Be reassured, we are not talking about Wordpress Loop here, but about the base concept of Redux: its loop. The main goal of the library is to manage a store, your local database, and distribute the data across various contexts of your application.
type . When any actions are fired, our last entity, the reducers, will check those types and conditionally mutate the Store.
Store and sub-stores
combineReducers that will “split” your Store into sub-stores. It's still Objects accessible though the Store, but in the future you will be able to choose which one to access in your consumer.
year value in a
First we need to define our initial state: the default value of our time sub-store.
Then, our action.
Now, our reducer to mutate the Store.
And finally the Store itself with the Redux Devtools for debugging clarity.
We can see that the binding uses
.dispatchto bind our action
.getStateto retrieve data
.subscribeto listen store mutations
If you are using react-redux to bind your Redux Store with your React components props, you will use something like:
If you try to do anything other than directly returning an Object in your action, you will have an error like:
This error is pretty clear: Redux requires middleware to deal with async actions. There are a lot of very popular middleware libraries out there and personally my favorite is redux-thunk.
To enable redux-thunk (and still keep Redux Devtools), you must refactor your Store definition after installing
Now you can create asynchronous actions!
Here is a very simple example:
As you can see, your action doesn't return an object anymore, but a function. This function takes
dispatch as first parameters; the method to return your object or trigger another action when your asynchronous logic is over.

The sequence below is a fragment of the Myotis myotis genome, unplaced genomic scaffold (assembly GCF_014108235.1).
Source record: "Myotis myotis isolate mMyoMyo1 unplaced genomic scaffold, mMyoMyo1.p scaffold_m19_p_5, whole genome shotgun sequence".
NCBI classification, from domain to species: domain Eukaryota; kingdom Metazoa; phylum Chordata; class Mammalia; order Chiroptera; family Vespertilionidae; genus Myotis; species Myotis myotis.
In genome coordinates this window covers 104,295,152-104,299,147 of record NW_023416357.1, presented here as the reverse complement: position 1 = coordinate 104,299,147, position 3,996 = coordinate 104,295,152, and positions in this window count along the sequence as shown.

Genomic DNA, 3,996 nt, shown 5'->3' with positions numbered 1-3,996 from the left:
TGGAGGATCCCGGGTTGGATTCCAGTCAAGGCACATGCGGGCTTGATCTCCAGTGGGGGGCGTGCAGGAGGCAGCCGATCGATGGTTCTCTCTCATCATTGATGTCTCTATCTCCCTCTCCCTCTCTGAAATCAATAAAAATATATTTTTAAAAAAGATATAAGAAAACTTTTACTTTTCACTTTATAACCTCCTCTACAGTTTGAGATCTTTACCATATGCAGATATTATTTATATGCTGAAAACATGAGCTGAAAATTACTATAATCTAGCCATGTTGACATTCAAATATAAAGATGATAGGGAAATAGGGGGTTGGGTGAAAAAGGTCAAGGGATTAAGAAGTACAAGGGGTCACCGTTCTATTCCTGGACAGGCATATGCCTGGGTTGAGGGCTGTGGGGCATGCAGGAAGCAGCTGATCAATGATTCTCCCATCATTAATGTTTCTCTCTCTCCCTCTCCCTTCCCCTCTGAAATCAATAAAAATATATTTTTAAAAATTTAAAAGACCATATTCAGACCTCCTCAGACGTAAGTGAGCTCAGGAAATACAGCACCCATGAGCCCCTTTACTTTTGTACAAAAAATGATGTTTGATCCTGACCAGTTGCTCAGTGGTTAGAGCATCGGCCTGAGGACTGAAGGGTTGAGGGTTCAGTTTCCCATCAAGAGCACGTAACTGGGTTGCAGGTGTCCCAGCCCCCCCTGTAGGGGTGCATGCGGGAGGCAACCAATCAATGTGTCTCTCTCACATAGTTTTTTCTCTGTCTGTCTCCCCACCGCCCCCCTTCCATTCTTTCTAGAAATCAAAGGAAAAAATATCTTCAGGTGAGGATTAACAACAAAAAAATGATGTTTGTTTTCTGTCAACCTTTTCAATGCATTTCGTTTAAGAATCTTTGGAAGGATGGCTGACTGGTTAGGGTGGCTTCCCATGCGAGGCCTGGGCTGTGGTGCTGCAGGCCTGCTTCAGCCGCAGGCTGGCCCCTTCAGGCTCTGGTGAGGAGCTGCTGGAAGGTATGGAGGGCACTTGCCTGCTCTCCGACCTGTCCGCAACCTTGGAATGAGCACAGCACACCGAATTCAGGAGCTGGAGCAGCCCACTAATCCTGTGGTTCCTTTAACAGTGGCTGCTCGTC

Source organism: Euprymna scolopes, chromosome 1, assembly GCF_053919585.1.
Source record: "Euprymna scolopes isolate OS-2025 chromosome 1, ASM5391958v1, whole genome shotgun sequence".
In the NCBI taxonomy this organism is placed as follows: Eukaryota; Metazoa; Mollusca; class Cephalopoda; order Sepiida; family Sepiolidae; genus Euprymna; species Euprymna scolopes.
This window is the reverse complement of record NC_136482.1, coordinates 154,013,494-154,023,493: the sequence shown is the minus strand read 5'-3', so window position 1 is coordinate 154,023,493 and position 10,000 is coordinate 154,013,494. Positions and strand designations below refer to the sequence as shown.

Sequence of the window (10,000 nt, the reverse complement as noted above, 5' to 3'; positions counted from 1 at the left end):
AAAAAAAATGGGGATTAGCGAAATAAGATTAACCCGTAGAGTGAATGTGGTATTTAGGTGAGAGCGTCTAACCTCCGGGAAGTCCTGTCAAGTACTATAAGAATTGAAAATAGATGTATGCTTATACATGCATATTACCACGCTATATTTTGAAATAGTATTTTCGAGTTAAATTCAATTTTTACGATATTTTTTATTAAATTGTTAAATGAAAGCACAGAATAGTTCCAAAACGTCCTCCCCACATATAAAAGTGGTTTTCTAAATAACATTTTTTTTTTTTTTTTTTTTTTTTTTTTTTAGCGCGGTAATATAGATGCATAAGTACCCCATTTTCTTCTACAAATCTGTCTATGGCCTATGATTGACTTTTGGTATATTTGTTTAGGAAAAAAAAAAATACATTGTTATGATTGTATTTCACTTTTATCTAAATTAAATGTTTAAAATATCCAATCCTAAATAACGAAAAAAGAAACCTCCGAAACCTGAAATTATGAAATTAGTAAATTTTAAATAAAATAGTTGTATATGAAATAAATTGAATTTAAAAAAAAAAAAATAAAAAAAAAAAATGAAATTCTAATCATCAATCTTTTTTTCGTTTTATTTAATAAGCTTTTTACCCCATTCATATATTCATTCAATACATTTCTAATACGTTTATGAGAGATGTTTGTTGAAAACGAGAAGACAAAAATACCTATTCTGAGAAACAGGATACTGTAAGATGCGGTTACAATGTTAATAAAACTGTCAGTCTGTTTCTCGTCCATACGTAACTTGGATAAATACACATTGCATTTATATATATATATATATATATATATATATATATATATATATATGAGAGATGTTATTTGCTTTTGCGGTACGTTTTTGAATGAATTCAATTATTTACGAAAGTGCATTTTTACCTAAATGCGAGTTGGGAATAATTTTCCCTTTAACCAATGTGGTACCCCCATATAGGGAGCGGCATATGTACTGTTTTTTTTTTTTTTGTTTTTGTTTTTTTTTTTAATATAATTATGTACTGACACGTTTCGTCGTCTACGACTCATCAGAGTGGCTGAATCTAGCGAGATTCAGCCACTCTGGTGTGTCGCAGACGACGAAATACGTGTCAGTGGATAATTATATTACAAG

Here is a more complex example using axios with loading and error handling:
About others libs
There are two kinds of Redux users: those who loves Redux for what it is and those who loves Redux, but not its “boilerplate code”. The second group use libraries like redux-actions to reduce the amount of code required by a Redux infrastructure. It seems to be a good idea, but in the end, trust me, it will make your code harder to understand because of this useless layer of abstraction.
There is also more “complex” middleware libraries available like redux-saga or redux-observable. They are great libraries, but they will add another big layer of complexity to your app. So be sure to really need it instead of redux-thunk before using it.
My final advice: “never fight Redux boilerplate code, embrace it”. And just take a look to similar store management using MobX or Apollo with local mutations, there is not that less code ^^'.
Three years later and a lot of concurrent libraries, Redux is still not dead! It's still a great state management libraries, regardless of the UI library or framework that you're using. It's great strength is the clarity of its (boilerplate) code and it's amazing debugger.